I have genuinely loved every minute here in Washington, D.C., but it sure has put me well out of my element. Unlike my fellow ASU students, all of whom are studying various forms of Political Science, I am instead studying the fields of Medical Microbiology and Global Health. Because my background so heavily lacks political science, my time here in DC has served as an intense and sudden immersion into the field. It has been quite a culture shock. Since I arrived here, I have spent numerous hours researching governmental operations, American history, and various current politicians, trying to get a sense of what is in effect around me. I’ve enjoyed being thrown into such an unfamiliar environment, as it serves as a challenge for me.
As a health policy intern at a women’s health organization headquartered here in DC, on my first day I was given a brief orientation, and was then told to simply do research for the remainder of the week on any health policy topics currently relating to women’s health. It sounds simple in concept, just do some research. However, for someone who doesn’t have a policy background, I wasn’t at all sure what I did and did not know. I spent my first week immersing myself in women’s health research, health policy briefings, and rallies.
I’ve advocated for preventing the repeal of the Affordable Care Act (ACA), preventing the passing of the American Health Care Act (AHCA), preventing any caps or cuts to Medicaid, and promoting a restructured sex-education for our schools, one that doesn’t only teach abstinence. Essentially, I’ve fully emerged myself in politics, which is something that I was never very fond of but have now begun to take a genuine interest in.
Understandably, you might be wondering why I would be interested in interning in Washington D.C. when I am not a Political Science major. Well, I’ll tell you! Interning in DC has allowed me to immerse myself in a city I have never been to and have access to governmental health organizations and health-focused non-profits that are not available back in Arizona. Additionally, I have always been interested in the rich history that Washington DC has to offer in addition to its beautiful memorials, monuments, and educational museums.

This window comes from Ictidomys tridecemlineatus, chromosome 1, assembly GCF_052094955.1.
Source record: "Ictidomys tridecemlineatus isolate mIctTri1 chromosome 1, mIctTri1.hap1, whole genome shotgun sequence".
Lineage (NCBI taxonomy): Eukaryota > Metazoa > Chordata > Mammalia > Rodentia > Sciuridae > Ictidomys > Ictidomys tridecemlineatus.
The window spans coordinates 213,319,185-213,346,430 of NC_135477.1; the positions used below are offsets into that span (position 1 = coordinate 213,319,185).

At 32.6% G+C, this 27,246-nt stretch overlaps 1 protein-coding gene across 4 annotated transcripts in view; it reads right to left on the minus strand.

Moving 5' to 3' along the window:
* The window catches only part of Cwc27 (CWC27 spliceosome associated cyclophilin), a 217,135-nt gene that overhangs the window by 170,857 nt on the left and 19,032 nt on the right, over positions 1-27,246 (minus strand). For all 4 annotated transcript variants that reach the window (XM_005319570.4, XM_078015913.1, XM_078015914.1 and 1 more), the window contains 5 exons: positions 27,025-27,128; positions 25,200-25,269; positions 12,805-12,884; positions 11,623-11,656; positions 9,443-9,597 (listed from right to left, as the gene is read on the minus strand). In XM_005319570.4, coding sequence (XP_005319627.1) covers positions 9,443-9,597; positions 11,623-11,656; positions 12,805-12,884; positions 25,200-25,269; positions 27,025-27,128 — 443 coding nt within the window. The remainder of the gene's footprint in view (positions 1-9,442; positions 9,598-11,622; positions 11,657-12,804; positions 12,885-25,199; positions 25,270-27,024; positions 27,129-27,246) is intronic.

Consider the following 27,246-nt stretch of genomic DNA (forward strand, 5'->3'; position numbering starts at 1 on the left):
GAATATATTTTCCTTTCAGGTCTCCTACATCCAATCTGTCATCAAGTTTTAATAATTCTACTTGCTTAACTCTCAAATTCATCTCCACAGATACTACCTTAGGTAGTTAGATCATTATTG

I was drawn to apply to the Capital Scholars program in particular because I was actively looking for internship opportunities here in Arizona, but couldn’t really find anything that fit my field. I also have always wanted to visit Washington DC, so having excellent internship opportunities in Washington DC on an ASU sponsored program that provides ASU credit was perfect. Additionally, with the program having been going on for about 20 years now, the faculty have connections with past capital scholar students who now work in DC, allowing for us to have connections in the internship field and while we are here in DC. During the first week, there are numerous faculty guided events to help us both learn more about DC and understand how to safely get around. It was a nice transition time.
If I could offer future students any advice from what I have learned during my first two weeks here in Washington DC it would be to always bring blister bandaids with you wherever you go, especially during your first week. Walking ten miles in sneakers is apparently very different than walking .5 miles in short heels. Also, always carry a collapsible umbrella with you as it rains here unexpectedly, despite whatever the local news says.